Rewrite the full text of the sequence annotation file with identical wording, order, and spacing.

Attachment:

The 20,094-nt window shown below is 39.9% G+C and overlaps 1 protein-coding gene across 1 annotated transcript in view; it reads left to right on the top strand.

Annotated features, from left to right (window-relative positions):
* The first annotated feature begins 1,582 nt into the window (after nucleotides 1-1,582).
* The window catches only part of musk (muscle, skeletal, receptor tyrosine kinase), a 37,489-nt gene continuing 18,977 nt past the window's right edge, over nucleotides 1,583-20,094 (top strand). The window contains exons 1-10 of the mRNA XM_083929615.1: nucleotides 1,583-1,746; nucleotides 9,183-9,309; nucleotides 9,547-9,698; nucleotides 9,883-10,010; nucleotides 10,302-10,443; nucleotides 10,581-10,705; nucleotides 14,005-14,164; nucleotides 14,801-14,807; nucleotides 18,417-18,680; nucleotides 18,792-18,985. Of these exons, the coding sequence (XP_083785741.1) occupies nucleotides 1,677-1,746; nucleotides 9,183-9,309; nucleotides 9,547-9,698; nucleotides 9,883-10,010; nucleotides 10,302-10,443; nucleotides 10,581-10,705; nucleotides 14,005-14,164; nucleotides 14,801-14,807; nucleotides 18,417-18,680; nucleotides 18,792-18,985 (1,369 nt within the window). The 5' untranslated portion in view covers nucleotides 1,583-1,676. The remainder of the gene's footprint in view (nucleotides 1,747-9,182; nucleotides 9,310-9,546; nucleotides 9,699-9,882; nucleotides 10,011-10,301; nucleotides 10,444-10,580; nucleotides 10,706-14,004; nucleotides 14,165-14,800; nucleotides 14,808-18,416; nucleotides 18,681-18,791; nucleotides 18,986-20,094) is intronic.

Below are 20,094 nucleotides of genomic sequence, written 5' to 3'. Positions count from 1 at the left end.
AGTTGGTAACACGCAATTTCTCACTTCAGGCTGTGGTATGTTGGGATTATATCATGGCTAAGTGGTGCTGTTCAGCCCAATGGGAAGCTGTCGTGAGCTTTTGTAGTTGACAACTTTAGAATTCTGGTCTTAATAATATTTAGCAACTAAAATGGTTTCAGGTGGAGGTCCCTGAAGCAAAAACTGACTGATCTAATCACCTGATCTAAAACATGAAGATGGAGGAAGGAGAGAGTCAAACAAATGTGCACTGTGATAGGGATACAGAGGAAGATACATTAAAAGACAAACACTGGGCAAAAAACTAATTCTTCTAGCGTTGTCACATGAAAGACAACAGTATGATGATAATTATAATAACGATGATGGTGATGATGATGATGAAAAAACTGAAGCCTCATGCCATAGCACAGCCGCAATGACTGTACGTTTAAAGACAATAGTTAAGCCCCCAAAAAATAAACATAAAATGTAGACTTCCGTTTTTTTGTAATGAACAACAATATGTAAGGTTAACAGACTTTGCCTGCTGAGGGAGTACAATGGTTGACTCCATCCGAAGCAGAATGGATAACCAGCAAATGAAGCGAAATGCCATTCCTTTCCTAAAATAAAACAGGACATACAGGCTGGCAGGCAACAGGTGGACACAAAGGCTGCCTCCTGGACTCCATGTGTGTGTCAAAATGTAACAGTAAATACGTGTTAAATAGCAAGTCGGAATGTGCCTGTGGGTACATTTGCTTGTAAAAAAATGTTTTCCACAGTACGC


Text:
The 20,094-nt window shown below is 39.9% G+C and overlaps 1 protein-coding gene across 1 annotated transcript in view; it reads left to right on the top strand.

Annotated features, from left to right (window-relative positions):
* The first annotated feature begins 1,582 nt into the window (after nucleotides 1-1,582).
* The window catches only part of musk (muscle, skeletal, receptor tyrosine kinase), a 37,489-nt gene continuing 18,977 nt past the window's right edge, over nucleotides 1,583-20,094 (top strand). The window contains exons 1-10 of the mRNA XM_083929615.1: nucleotides 1,583-1,746; nucleotides 9,183-9,309; nucleotides 9,547-9,698; nucleotides 9,883-10,010; nucleotides 10,302-10,443; nucleotides 10,581-10,705; nucleotides 14,005-14,164; nucleotides 14,801-14,807; nucleotides 18,417-18,680; nucleotides 18,792-18,985. Of these exons, the coding sequence (XP_083785741.1) occupies nucleotides 1,677-1,746; nucleotides 9,183-9,309; nucleotides 9,547-9,698; nucleotides 9,883-10,010; nucleotides 10,302-10,443; nucleotides 10,581-10,705; nucleotides 14,005-14,164; nucleotides 14,801-14,807; nucleotides 18,417-18,680; nucleotides 18,792-18,985 (1,369 nt within the window). The 5' untranslated portion in view covers nucleotides 1,583-1,676. The remainder of the gene's footprint in view (nucleotides 1,747-9,182; nucleotides 9,310-9,546; nucleotides 9,699-9,882; nucleotides 10,011-10,301; nucleotides 10,444-10,580; nucleotides 10,706-14,004; nucleotides 14,165-14,800; nucleotides 14,808-18,416; nucleotides 18,681-18,791; nucleotides 18,986-20,094) is intronic.

Below are 20,094 nucleotides of genomic sequence, written 5' to 3'. Positions count from 1 at the left end.
AGTTGGTAACACGCAATTTCTCACTTCAGGCTGTGGTATGTTGGGATTATATCATGGCTAAGTGGTGCTGTTCAGCCCAATGGGAAGCTGTCGTGAGCTTTTGTAGTTGACAACTTTAGAATTCTGGTCTTAATAATATTTAGCAACTAAAATGGTTTCAGGTGGAGGTCCCTGAAGCAAAAACTGACTGATCTAATCACCTGATCTAAAACATGAAGATGGAGGAAGGAGAGAGTCAAACAAATGTGCACTGTGATAGGGATACAGAGGAAGATACATTAAAAGACAAACACTGGGCAAAAAACTAATTCTTCTAGCGTTGTCACATGAAAGACAACAGTATGATGATAATTATAATAACGATGATGGTGATGATGATGATGAAAAAACTGAAGCCTCATGCCATAGCACAGCCGCAATGACTGTACGTTTAAAGACAATAGTTAAGCCCCCAAAAAATAAACATAAAATGTAGACTTCCGTTTTTTTGTAATGAACAACAATATGTAAGGTTAACAGACTTTGCCTGCTGAGGGAGTACAATGGTTGACTCCATCCGAAGCAGAATGGATAACCAGCAAATGAAGCGAAATGCCATTCCTTTCCTAAAATAAAACAGGACATACAGGCTGGCAGGCAACAGGTGGACACAAAGGCTGCCTCCTGGACTCCATGTGTGTGTCAAAATGTAACAGTAAATACGTGTTAAATAGCAAGTCGGAATGTGCCTGTGGGTACATTTGCTTGTAAAAAAATGTTTTCCACAGTACGC